US5281758 *Nov 12, 1992Jan 25, 1994Gte Products CorporationElectrical contact with shock absorbing means
US5634818 *Jan 16, 1996Jun 3, 1997Deng; C. C.Plug with improved arrangement for accommodating a fuse
US6648692 *Sep 30, 2002Nov 18, 2003Rockwell Automation Technologies, Inc.Zero space fuse system
US6940021Oct 17, 2003Sep 6, 2005Rockwell Automation Technologies, Inc.Zero space component adapter for rail mounted terminal block relays
US8784137 *Aug 28, 2012Jul 22, 2014Fu Tai Hua Industry (Shenzhen) Co., Ltd.Charger with removable cap
US20130171879 *Aug 28, 2012Jul 4, 2013Hon Hai Precision Industry Co., Ltd.Charger with removable cap
Classifications
U.S. Classification439/620.29, 439/620.28
International ClassificationH01H85/54
Cooperative ClassificationH01H85/542
European ClassificationH01H85/54B
Legal Events
DateCodeEventDescription
May 21, 2002REMIMaintenance fee reminder mailed
Apr 29, 2002FPAYFee payment
Year of fee payment: 12
Apr 30, 1998FPAYFee payment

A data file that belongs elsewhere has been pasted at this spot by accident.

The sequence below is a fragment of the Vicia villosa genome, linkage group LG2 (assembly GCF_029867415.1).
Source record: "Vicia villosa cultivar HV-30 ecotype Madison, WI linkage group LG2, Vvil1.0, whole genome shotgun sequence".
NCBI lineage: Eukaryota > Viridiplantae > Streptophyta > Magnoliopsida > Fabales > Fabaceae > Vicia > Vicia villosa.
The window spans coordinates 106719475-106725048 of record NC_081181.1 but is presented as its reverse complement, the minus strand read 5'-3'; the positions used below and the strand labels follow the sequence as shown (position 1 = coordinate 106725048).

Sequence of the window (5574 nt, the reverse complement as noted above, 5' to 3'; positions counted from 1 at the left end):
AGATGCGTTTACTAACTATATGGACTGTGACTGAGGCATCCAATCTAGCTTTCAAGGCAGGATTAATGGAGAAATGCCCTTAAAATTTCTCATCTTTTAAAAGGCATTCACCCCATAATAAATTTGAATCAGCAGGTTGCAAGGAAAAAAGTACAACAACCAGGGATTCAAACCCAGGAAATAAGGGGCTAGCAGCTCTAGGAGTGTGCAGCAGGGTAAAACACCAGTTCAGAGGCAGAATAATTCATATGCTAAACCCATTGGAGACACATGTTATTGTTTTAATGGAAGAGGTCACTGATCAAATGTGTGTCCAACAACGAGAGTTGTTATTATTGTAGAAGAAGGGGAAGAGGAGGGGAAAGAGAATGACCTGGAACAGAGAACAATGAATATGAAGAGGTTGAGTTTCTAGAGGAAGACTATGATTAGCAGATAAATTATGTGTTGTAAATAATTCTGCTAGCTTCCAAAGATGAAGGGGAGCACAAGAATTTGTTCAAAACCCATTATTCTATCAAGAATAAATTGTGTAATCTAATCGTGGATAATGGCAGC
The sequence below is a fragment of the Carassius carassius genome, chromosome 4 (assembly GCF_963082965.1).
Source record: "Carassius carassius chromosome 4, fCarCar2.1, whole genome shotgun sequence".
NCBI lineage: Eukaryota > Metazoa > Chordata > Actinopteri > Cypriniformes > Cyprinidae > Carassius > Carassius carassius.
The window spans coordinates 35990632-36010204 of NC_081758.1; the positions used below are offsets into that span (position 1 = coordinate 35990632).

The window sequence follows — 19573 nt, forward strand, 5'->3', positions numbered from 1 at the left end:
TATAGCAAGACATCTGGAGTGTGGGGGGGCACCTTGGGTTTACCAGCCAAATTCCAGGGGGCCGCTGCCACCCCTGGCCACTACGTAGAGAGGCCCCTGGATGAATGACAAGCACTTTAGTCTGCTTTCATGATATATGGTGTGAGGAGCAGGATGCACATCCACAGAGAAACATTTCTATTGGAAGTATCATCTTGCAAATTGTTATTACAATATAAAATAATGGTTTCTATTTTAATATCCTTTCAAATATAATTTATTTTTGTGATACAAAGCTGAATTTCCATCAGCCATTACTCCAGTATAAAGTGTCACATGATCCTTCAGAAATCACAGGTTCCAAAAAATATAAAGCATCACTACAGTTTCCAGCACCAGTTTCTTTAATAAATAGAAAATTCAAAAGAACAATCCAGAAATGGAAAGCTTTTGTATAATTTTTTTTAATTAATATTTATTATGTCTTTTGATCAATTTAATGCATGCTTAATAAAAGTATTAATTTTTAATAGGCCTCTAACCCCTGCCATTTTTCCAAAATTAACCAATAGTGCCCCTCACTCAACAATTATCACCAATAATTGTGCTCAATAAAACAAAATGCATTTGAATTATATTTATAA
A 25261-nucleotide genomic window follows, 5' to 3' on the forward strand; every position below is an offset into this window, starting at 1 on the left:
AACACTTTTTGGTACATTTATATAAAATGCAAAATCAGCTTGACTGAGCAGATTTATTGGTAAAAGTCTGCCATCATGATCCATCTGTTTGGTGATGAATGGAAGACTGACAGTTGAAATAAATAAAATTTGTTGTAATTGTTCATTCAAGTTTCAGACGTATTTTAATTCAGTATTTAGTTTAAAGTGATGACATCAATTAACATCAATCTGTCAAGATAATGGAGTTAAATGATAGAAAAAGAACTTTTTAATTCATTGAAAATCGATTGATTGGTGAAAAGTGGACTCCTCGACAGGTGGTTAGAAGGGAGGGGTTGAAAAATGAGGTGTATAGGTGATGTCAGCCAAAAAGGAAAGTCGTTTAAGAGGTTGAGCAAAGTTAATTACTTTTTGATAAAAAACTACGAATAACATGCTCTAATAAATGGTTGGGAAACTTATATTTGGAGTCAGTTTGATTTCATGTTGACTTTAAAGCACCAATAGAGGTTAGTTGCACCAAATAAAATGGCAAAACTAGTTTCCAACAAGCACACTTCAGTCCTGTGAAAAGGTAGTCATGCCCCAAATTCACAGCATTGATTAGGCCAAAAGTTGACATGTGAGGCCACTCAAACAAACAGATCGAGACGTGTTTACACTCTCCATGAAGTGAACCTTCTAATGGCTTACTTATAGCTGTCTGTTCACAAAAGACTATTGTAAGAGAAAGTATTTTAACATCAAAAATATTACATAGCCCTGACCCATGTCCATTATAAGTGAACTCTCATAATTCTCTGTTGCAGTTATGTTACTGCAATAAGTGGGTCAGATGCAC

Year of fee payment: 8
Jan 22, 1998ASAssignment
Owner name: COOPER TECHNOLOGIES COMPANY, TEXAS
Free format text: ASSIGNMENT OF ASSIGNORS INTEREST;ASSIGNOR:COOPER INDUSTRIES, INC.;REEL/FRAME:008920/0872
Effective date: 19980101
Apr 27, 1994FPAYFee payment
Year of fee payment: 4
Jun 1, 1988ASAssignment
Owner name: COOPER INDUSTRIES, INC.,
Free format text: ASSIGNMENT OF ASSIGNORS INTEREST.;ASSIGNOR:URANI, ANGELO;REEL/FRAME:004894/0100
Effective date: 19880413
Owner name: COOPER INDUSTRIES, INC.,
Free format text: ASSIGNMENT OF ASSIGNORS INTEREST.;ASSIGNOR:HERBERT, WILLIAM G.;REEL/FRAME:004894/0097
Effective date: 19880413
Free format text: ASSIGNMENT OF ASSIGNORS INTEREST;ASSIGNOR:URANI, ANGELO;REEL/FRAME:004894/0100
Owner name: COOPER INDUSTRIES, INC., STATELESS